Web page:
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Indonesian court commutes Frenchman’s drug trafficking death sentence to 19 years behind bars

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Indonesian court commutes Frenchman’s drug trafficking death sentence

A court in Indonesia has spared the life of a Frenchman who was sentenced to death for smuggling drugs into the country.

In May, Felix Dorfin was told he would be executed after being convicted of attempting to bring a suitcase containing 3kgs of various drugs including amphetamine and ecstasy into Indonesia.

The 35-year-old was arrested in possession of the suitcase at the airport in Lombok, a holiday island next to Bali where foreigners are often detained for drug offences.

The sentence was far harsher than the 20-year jail term prosecutors had sought, with presiding judge Isnurul Syamsul Arif imposing the death penalty on account of Dorfin’s alleged links to an international drug trafficking network and the large quantity of narcotics he was carrying.

Overturning a ruling imposed by a lower chamber fewer than three months ago, the high court in Mataram quashed the death sentence and instead imposed a jail term of 19 years.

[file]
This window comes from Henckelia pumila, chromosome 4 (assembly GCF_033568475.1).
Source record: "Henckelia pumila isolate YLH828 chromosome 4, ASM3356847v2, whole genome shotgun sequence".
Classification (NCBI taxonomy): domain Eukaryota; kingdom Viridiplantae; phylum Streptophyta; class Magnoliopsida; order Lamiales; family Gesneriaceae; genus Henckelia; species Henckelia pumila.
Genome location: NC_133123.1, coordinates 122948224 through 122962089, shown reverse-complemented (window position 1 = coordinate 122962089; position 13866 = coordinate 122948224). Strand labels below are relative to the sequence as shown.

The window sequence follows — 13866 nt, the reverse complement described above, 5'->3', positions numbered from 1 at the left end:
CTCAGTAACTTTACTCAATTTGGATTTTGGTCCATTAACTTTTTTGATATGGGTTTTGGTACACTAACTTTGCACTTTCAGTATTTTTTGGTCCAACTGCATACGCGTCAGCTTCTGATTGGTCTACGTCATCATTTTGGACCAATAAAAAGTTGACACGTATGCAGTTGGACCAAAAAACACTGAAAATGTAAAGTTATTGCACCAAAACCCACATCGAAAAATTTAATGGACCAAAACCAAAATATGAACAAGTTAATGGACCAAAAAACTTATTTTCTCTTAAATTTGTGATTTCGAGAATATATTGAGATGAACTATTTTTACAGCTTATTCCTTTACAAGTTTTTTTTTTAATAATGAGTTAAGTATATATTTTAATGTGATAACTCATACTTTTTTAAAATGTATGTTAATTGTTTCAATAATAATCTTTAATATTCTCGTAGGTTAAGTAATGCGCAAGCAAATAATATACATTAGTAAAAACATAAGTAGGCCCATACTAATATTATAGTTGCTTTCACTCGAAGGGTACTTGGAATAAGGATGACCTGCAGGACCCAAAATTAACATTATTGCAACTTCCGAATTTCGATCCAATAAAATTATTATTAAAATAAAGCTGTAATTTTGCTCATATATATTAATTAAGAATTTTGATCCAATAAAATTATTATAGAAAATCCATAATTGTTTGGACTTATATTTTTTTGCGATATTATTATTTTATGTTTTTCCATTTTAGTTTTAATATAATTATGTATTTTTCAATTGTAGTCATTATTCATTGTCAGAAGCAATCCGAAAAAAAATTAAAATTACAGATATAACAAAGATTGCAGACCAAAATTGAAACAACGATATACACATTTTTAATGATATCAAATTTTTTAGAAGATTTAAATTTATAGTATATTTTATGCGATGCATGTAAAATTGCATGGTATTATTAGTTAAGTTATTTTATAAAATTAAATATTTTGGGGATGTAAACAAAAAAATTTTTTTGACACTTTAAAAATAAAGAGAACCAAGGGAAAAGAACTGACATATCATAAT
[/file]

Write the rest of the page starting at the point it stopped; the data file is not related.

Welcoming the decision, Dorfin’s defence lawyer, Denny Nur Indra, told the AFP news agency: “Praise be to God, Dorfin’s sentence has been commuted.”

While full details of the new ruling were not made immediately available, a court spokesperson said the decision was linked to what he described as “extenuating circumstances”, including the fact that Dorfin had expressed remorse over his behaviour.

“The district court considered the evidence properly, but we’ve changed the sentence from death to 19 years in prison,” AFP quoted the spokesperson as saying.

“The death sentence is for cases where there aren’t any extenuating circumstances.”

As well as serving 19 years behind bars, the new sentence also requires Dorfin to hand over a significant fine of some 10 billion rupiah ($705,000) within one month or face another year in prison.

Dorfin made headlines back in January when he managed to escape from police custody and spend close to two weeks on the run before being recaptured.